- full of or expressing pity: a pitying look.
Origin of pitying
- sympathetic or kindly sorrow evoked by the suffering, distress, or misfortune of another, often leading one to give relief or aid or to show mercy: to feel pity for astarving child.
- a cause or reason for pity, sorrow, or regret: What a pity you could not go!
- Informal. motivated by a sense of pity or sympathy for others or for oneself: to have pity sex with a virgin; to go on a pity date with a loser.
- to feel pity or compassion for; be sorry for; commiserate with.
- to have compassion; feel pity.
- have/take pity, to show mercy or compassion.
Origin of pity
SynonymsSee more synonyms for pity on Thesaurus.com
Examples from the Web for pitying
What should have been a moment of reckoning for a selfish, serial liar instead ended with us pitying him.The Walking Dead’s ‘Self Help’: A Grim Show Displays Its Comedy Streak, and A Major Reveal
November 10, 2014
Galina slipped in for a moment and with a pitying look gave me a blanket.Inside Gaddafi’s Harem: The Story of a Girl’s Abduction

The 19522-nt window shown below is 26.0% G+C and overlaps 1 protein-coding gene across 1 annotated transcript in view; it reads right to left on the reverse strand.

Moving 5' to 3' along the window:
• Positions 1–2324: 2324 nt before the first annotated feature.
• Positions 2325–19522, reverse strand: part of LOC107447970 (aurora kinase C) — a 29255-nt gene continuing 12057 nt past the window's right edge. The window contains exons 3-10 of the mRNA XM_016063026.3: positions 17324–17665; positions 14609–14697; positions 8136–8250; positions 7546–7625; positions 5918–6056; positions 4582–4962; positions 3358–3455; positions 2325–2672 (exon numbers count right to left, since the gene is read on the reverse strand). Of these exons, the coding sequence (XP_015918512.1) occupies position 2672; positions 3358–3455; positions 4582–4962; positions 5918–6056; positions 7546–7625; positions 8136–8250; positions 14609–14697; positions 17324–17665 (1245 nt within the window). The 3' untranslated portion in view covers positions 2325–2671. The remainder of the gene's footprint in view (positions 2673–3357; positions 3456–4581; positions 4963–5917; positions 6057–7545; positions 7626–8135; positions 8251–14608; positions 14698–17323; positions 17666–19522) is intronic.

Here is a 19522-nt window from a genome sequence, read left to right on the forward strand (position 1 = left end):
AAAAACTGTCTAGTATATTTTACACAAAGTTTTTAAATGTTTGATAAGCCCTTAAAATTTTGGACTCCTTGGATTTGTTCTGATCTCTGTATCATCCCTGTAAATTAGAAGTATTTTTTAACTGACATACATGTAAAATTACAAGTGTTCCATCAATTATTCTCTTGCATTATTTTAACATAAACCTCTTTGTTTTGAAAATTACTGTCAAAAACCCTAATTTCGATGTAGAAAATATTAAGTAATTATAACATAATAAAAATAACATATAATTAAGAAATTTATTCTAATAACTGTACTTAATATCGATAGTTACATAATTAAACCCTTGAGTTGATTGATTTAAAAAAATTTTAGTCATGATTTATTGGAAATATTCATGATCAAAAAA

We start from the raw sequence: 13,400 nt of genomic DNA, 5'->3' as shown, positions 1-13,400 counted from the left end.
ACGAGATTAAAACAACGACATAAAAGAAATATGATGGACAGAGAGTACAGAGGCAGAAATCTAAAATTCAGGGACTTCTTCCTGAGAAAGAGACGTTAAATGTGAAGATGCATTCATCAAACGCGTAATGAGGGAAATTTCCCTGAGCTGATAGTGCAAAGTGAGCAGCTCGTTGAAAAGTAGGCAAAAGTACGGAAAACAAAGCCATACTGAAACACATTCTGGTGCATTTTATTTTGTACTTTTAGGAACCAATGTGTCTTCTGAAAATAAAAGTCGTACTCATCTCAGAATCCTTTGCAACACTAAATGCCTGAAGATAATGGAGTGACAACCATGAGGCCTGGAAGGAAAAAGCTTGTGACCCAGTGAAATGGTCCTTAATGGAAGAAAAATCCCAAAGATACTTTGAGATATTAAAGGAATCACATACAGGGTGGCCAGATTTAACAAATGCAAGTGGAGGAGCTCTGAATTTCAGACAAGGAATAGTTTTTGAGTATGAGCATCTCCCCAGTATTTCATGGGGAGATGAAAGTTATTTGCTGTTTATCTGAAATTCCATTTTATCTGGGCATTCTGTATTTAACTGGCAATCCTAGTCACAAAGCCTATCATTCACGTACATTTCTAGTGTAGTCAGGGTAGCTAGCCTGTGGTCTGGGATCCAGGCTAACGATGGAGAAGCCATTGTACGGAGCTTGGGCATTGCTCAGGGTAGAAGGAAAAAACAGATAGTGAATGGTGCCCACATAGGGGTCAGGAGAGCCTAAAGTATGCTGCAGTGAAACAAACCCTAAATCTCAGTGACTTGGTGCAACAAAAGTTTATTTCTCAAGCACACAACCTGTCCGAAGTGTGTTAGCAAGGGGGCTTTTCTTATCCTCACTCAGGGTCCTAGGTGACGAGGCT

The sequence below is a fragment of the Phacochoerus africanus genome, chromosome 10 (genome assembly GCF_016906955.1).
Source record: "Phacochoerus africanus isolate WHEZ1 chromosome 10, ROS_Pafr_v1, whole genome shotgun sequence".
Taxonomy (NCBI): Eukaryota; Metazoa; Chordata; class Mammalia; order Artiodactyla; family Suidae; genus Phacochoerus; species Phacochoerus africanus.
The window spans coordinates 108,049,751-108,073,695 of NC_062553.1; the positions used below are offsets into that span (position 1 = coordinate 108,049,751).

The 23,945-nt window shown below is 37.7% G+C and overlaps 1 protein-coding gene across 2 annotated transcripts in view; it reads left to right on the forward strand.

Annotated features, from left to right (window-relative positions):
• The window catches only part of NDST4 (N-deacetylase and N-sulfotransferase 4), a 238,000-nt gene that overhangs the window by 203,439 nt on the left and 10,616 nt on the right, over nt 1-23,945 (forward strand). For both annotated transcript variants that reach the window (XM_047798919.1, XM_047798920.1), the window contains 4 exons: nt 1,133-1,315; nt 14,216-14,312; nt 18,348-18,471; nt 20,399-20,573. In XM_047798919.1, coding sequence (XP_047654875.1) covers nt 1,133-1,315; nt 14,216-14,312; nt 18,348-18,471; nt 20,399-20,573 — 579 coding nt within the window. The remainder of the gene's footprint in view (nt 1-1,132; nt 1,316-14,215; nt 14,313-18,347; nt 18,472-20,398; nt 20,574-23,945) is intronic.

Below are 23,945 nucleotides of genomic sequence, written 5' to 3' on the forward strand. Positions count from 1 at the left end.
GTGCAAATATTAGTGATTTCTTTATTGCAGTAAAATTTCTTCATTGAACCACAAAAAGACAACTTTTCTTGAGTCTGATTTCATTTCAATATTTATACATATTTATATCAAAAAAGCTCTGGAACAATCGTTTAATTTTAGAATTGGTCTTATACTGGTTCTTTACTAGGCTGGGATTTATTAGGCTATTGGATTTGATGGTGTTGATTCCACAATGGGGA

August 29, 2013
“Oh, thank God,” I said, pitying them but comforted to hear a valid excuse.My Disney Cruise from Hell
April 9, 2010
I received in reply a shake of the head and a pitying smile.A Woman Tenderfoot
Grace Gallatin Seton-Thompson
The tradesmen with whom she had to deal came slowly to have a pitying respect for her.Hetty's Strange History
His pitying eyes searched the lineaments of the poor wretch.Slaves of Mercury
Let me believe that I may hold you to your noble, pitying words.The First Violin
All the same; just now you were pitying your folk at home, and prisoners and that.Hall-Marked and Others (From Six Short Plays)
- sympathy or sorrow felt for the sufferings of another
- have pity on or take pity on to have sympathy or show mercy for
- something that causes regret or pity
- an unfortunate chancewhat a pity you can't come
- more's the pity it is highly regrettable (that)
- (tr) to feel pity for
Word Origin and History for pitying
early 13c., from Old French pite, pitet "pity, mercy, compassion, care, tenderness; pitiful state, wretched condition" (11c., Modern French pitié), from Latin pietatem (nominative pietas) "piety, loyalty, duty" (see piety). Replaced Old English mildheortness, literally "mild-heartness," itself a loan-translation of Latin misericordia. English pity and piety were not fully distinguished until 17c. Transferred sense of "grounds or cause for pity" is from late 14c.
"to feel pity for," late 15c., from Old French pitier and from pity (n.). Related: Pitied; pitying.